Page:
• John Eberhard

      “Furthermore, what is so bad about believing in something that doesn’t have a scientific explanation?”

      Like magic, voodoo, Santa Claus, astrology, acupuncture that doesn’t really work, homeopathy that doesn’t really work,witches–and executing real people accused thereof,bleeding and leeches for healing? Think about it.

      Every single advancement we have ever had has come from scientific (natural) explanations, usually one that replaces a non-scientific supernatural explanation. We have never, ever had a supernatural explanation replace a scientific one. Never. Ever.

      Think about it.

    • B-Lar

      I recently started grappling with the concept – could god have a unique and important function even if he doesnt exist?

      Working with the assumption that god only exists in the mind of the believer, I think that he facilitates some mental processes (like self forgiveness and introspection) and while these processes are perfectly possible without him, he acts as a kind of catalyst.

      I dont think its possible to get the catalysing effect without absolute unshakeable belief.

      I cannot think of anything (that any secular or faithful human would need) that absolutely requires god in order to function. If you (or anyone else) can think of anything that would help with my deliberations, please mention it.

      • Cthandhs

        I think you could replace god with a decent therapist for that one.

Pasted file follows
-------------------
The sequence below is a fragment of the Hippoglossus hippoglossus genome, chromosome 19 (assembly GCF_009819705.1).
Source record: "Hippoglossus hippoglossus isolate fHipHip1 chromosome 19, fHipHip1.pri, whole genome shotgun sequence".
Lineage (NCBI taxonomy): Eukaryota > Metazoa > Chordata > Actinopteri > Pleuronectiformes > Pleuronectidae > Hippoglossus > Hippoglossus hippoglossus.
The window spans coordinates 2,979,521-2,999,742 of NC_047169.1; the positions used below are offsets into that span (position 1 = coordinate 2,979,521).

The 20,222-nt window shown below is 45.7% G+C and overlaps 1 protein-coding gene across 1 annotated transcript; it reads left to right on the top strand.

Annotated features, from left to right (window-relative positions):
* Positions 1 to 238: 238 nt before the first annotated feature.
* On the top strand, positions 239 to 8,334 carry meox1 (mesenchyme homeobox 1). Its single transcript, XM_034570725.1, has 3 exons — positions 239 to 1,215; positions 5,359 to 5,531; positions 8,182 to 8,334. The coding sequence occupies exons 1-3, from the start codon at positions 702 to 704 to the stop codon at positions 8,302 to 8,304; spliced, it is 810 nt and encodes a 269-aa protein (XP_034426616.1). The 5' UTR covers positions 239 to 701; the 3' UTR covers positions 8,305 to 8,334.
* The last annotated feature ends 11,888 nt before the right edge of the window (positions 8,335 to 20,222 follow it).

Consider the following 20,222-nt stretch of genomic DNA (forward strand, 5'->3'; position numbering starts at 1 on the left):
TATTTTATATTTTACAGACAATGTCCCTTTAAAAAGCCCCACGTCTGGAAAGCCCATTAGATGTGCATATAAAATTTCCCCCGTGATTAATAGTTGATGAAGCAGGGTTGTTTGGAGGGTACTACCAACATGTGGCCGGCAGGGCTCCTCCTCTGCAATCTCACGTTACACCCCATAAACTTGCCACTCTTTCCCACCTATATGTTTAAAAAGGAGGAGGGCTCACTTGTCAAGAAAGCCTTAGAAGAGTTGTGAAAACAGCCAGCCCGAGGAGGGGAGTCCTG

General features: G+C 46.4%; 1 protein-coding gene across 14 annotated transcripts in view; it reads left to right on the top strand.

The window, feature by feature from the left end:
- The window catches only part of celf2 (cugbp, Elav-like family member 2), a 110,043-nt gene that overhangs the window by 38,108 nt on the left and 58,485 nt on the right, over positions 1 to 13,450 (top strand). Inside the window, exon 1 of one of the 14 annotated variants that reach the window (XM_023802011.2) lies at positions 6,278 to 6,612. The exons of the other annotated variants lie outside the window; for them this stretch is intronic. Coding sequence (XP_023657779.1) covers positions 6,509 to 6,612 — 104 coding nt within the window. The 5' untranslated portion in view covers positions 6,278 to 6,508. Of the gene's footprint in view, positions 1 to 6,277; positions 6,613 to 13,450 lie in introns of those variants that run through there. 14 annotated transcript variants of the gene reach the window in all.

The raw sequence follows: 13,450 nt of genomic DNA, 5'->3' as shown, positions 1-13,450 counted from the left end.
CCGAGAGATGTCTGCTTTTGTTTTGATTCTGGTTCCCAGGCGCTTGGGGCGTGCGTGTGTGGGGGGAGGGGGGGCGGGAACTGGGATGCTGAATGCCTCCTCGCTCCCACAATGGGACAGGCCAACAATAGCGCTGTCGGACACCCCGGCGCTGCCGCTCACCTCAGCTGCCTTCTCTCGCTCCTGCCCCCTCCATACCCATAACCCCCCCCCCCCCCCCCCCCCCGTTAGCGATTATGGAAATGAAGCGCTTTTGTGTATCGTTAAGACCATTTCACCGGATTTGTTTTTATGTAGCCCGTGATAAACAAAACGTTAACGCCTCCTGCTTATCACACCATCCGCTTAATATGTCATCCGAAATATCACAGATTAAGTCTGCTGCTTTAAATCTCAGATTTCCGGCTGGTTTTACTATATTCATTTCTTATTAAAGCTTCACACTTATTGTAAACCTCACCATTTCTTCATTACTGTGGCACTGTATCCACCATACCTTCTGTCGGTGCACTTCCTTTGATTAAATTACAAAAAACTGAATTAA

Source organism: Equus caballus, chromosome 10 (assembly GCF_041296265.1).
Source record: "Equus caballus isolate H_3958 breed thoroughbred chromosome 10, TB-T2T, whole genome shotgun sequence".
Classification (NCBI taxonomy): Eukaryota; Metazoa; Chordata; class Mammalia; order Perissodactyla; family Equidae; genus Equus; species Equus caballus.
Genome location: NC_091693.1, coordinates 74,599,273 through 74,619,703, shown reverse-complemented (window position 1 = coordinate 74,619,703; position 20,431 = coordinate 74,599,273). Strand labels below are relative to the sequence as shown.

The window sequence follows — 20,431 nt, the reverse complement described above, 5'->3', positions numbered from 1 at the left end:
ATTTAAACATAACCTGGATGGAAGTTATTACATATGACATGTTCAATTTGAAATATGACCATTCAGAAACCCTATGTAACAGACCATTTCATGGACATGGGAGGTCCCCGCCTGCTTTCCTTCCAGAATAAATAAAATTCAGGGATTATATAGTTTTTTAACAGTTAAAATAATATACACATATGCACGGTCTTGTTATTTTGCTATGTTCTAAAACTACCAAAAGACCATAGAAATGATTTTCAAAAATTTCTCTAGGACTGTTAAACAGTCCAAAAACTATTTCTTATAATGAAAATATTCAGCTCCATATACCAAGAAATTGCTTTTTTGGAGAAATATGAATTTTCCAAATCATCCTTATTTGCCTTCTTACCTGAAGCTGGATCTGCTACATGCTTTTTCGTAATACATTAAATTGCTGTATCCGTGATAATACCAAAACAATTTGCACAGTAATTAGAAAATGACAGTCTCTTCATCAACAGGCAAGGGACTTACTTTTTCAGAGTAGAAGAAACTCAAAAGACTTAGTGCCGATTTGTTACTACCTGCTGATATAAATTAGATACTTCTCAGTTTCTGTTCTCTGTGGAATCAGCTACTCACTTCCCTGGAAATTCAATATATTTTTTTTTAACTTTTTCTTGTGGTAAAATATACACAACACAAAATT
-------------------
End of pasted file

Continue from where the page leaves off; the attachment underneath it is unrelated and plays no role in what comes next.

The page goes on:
• elronxenu

        Christians commit atrocities and then forgive themselves for it. Or the Church takes normal human desires, turns them into sin and makes the believer feel guilty. The church is ready to absolve the believer of this manufactured guilt.

        Introspection is great, so long as the revelations thus obtained stay inside a person’s head, rather than extrude into the real world and compete against facts and reality.

        In other words, even if God is only a concept inside your head, it’s still a harmful one.

      • Ibis3, denizen of a spiteful ghetto

        You don’t need to have unshakeable belief to catalyse anything or to induce altered states of consciousness. All you need is a willingness to suspend disbelief or play pretend. You can watch a horror movie and really feel scared, read about a fictional tragedy and feel desolated, pretend that Santa is real and really get excited, practise solemn worship of a god you don’t believe in and still feel reverence. We even call this action “make belief”.

        • B-Lar

          The intersting question is, does the process actually work if you are just playing pretend? I am not a psychiatrist but I would imagine that having a pretend god would not provide the foundation for any real emotional or mental change.

          Certainly a therapist would be considerably more appropriate from a rational point of view but that is still not cut and dried. You can of course get good and bad therapists and even then they can only be a guide who points the way. They cannot act as the kind of redemptive cureall that a beief in god can be. Saying that though, I think one reply had an excellent point that within faith there is a framework for absolution on a factory scale which is not respected by its adherents.